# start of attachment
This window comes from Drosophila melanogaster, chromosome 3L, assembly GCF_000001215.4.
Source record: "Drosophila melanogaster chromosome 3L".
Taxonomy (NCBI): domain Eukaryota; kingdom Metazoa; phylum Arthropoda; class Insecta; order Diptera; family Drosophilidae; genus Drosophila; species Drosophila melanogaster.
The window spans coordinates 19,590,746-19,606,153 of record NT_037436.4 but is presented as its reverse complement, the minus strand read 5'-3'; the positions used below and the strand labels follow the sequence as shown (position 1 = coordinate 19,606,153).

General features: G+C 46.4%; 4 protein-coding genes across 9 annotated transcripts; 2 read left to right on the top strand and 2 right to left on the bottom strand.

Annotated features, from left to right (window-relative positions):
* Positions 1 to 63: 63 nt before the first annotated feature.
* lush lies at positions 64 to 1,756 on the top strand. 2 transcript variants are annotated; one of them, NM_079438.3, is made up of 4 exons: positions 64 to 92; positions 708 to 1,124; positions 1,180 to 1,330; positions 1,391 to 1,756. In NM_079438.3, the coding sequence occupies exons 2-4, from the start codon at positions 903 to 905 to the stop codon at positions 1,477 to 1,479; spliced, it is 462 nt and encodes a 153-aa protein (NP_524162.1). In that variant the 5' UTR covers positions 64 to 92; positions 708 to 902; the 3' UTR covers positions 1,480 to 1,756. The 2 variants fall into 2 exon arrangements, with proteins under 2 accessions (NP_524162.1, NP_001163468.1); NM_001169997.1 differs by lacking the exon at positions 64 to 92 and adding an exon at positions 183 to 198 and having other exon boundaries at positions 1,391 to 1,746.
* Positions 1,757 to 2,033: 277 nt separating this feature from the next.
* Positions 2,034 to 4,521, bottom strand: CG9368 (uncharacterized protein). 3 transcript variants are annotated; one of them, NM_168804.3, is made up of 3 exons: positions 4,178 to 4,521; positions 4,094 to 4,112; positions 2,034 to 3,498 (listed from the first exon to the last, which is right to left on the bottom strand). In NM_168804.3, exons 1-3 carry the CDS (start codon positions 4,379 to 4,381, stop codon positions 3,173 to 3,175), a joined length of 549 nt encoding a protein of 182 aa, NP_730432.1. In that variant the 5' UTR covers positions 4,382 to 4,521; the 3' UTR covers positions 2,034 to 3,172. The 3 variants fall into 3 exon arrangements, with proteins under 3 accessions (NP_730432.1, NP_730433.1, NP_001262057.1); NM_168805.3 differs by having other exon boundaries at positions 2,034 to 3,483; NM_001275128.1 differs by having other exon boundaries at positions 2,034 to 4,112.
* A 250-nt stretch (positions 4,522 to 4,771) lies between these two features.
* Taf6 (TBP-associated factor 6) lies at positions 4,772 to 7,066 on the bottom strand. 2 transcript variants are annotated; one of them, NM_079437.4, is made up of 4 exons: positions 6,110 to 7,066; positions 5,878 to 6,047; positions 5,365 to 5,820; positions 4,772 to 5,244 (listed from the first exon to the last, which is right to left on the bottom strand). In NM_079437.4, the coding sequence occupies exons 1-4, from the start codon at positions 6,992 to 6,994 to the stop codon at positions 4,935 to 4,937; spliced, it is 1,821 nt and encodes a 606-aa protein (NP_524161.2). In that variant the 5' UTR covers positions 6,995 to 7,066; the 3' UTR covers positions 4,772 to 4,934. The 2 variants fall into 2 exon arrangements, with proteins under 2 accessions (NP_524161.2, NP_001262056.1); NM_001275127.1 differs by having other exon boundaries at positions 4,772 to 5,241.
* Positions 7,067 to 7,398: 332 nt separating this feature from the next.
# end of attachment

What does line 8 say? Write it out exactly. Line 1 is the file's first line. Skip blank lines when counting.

* lush lies at positions 64 to 1,756 on the top strand. 2 transcript variants are annotated; one of them, NM_079438.3, is made up of 4 exons: positions 64 to 92; positions 708 to 1,124; positions 1,180 to 1,330; positions 1,391 to 1,756. In NM_079438.3, the coding sequence occupies exons 2-4, from the start codon at positions 903 to 905 to the stop codon at positions 1,477 to 1,479; spliced, it is 462 nt and encodes a 153-aa protein (NP_524162.1). In that variant the 5' UTR covers positions 64 to 92; positions 708 to 902; the 3' UTR covers positions 1,480 to 1,756. The 2 variants fall into 2 exon arrangements, with proteins under 2 accessions (NP_524162.1, NP_001163468.1); NM_001169997.1 differs by lacking the exon at positions 64 to 92 and adding an exon at positions 183 to 198 and having other exon boundaries at positions 1,391 to 1,746.